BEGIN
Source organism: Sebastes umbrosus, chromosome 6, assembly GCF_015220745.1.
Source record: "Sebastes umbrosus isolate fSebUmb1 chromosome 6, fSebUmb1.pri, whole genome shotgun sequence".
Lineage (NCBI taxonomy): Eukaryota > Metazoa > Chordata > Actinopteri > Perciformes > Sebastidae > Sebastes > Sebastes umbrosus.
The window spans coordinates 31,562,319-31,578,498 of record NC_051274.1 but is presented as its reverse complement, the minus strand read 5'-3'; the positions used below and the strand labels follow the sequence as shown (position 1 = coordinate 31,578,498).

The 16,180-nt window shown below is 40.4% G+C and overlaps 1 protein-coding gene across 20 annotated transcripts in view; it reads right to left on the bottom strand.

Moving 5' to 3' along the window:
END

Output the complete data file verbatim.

Source organism: Sebastes umbrosus, chromosome 6, assembly GCF_015220745.1.
Source record: "Sebastes umbrosus isolate fSebUmb1 chromosome 6, fSebUmb1.pri, whole genome shotgun sequence".
Lineage (NCBI taxonomy): Eukaryota > Metazoa > Chordata > Actinopteri > Perciformes > Sebastidae > Sebastes > Sebastes umbrosus.
The window spans coordinates 31,562,319-31,578,498 of record NC_051274.1 but is presented as its reverse complement, the minus strand read 5'-3'; the positions used below and the strand labels follow the sequence as shown (position 1 = coordinate 31,578,498).

The 16,180-nt window shown below is 40.4% G+C and overlaps 1 protein-coding gene across 20 annotated transcripts in view; it reads right to left on the bottom strand.

Moving 5' to 3' along the window: